Adding continuous progestin to estrogen has been shown to lower the risk of endometrial cancer in postmenopausal women according to a study published December 14 in the JNCI: Journal of the National Cancer Institute.
The addition of progestin to an estrogen regimen has been known to lower the risk of endometrial cancers which are associated with estrogen alone use but just how much the addition of progestin lowers the risk of getting the disease has remained unclear.
In order to determine the effects that continuous estrogen plus progestin use has on the risk of endometrial cancer, Rowan T. Chlebowski, M.D., Ph.D., Los Angeles Biomedical Research Institute at Harbor-UCLA Medical Center, and colleagues reviewed data from a randomized clinical trial by the Women's Health Initiative (WHI) that assessed 16,608 postmenopausal women aged 50-79 with intact uteri. All participants were required to have a normal endometrial biopsy on entry and were randomly assigned to daily estrogen plus progestin (given as one pill) or placebo (no hormones) and followed over a period of 13 years.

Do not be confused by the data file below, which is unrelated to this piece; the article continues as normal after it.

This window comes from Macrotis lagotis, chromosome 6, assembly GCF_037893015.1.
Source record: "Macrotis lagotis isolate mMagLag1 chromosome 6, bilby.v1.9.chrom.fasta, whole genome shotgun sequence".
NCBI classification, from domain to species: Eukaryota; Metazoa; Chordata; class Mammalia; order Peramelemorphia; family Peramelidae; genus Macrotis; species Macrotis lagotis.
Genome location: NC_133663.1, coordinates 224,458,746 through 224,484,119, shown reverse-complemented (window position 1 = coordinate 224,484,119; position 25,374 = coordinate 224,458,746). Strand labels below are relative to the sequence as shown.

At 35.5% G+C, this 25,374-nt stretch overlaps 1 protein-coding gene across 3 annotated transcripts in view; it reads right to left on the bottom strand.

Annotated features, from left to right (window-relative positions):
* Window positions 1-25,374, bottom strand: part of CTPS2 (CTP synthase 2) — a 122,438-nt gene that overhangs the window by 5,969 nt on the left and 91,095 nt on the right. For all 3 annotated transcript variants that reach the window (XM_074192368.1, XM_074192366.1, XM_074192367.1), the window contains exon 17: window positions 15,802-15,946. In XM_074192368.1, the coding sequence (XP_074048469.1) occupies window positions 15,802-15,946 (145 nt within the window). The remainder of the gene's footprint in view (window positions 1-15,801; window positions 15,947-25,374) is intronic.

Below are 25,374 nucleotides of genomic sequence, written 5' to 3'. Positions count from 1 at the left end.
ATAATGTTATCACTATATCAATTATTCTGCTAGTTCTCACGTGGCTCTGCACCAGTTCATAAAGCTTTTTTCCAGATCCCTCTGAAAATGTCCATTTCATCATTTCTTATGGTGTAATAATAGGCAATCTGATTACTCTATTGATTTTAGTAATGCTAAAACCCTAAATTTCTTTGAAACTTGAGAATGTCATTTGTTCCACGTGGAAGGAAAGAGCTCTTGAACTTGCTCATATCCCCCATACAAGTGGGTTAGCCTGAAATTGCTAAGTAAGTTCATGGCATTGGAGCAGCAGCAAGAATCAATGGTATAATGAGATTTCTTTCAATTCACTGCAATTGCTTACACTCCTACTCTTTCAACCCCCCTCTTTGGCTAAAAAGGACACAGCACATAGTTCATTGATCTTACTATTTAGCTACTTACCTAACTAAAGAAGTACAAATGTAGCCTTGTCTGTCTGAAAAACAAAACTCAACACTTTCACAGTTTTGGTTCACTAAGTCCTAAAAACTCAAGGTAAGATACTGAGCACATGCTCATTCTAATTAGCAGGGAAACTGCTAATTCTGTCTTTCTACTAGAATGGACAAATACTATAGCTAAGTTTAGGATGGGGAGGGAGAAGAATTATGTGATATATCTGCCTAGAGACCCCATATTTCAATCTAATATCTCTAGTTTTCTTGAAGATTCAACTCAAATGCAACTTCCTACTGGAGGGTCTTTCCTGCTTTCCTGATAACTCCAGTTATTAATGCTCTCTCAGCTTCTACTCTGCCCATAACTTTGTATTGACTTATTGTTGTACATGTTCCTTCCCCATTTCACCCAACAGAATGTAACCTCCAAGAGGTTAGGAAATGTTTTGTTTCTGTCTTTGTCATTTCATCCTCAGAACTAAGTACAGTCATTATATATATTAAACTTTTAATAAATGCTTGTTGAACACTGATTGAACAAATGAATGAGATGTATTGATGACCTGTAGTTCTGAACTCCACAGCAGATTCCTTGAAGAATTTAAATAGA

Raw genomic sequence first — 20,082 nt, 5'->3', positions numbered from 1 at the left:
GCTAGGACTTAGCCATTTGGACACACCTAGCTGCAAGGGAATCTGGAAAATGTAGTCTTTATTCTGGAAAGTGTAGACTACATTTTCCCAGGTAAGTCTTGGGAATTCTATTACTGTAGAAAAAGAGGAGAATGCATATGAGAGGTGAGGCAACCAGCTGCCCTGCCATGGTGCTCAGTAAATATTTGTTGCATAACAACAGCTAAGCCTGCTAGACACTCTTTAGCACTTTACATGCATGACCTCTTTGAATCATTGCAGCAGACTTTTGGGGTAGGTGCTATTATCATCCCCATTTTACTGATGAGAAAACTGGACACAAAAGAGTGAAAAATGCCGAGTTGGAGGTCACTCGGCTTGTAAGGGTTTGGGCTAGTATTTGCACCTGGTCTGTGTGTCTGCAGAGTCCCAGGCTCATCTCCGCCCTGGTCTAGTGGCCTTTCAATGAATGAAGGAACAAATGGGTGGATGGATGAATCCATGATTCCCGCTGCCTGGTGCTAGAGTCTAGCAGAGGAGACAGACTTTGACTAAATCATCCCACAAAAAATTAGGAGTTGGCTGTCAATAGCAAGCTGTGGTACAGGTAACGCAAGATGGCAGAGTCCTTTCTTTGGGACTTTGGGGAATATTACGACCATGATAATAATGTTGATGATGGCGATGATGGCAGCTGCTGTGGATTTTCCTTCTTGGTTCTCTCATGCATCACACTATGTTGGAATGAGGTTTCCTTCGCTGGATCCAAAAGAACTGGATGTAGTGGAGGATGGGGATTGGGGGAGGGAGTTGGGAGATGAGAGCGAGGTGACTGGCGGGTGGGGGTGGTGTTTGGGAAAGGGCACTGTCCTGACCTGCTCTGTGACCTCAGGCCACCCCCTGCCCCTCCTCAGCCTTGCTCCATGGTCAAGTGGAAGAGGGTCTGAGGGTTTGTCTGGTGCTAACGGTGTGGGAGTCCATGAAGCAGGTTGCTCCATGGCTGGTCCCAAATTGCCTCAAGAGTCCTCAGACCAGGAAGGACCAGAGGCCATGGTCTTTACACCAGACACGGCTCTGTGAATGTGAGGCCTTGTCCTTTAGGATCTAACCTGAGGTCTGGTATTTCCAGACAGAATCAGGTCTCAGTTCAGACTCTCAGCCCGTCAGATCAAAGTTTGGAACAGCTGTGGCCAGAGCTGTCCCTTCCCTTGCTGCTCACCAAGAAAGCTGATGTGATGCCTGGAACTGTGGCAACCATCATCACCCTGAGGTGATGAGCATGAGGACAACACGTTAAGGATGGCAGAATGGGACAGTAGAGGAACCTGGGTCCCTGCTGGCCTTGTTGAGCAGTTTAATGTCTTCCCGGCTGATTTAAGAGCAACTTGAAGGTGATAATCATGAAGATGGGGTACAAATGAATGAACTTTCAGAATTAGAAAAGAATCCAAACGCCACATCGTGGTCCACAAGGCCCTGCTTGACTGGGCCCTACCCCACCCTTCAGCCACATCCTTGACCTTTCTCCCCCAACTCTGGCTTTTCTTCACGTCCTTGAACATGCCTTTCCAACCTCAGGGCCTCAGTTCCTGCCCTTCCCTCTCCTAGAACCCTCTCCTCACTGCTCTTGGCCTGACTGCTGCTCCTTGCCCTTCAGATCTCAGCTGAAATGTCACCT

The researchers found that there was a statistically significant reduction in endometrial cancer incidence, after 5.6 years' median intervention and 13 years' cumulative follow-up, in the group that received combination estrogen plus progestin therapy (33 cases, 0.06% yearly) compared to those who received the placebo (95 cases, 0.10% yearly). "Continuous combined estrogen plus progestin use for 5.6 years in postmenopausal women with normal endometrial biopsy at therapy initiation resulted in a statistically significant reduction in endometrial cancer incidence, with the difference becoming statistically significant during longer-term post intervention follow-up," the authors write, adding that, "in postmenopausal women, continuous combined estrogen plus progestin use reduces endometrial cancer incidence by 35%."
Rowan T. Chlebowski, M.D., Ph.D., email@example.com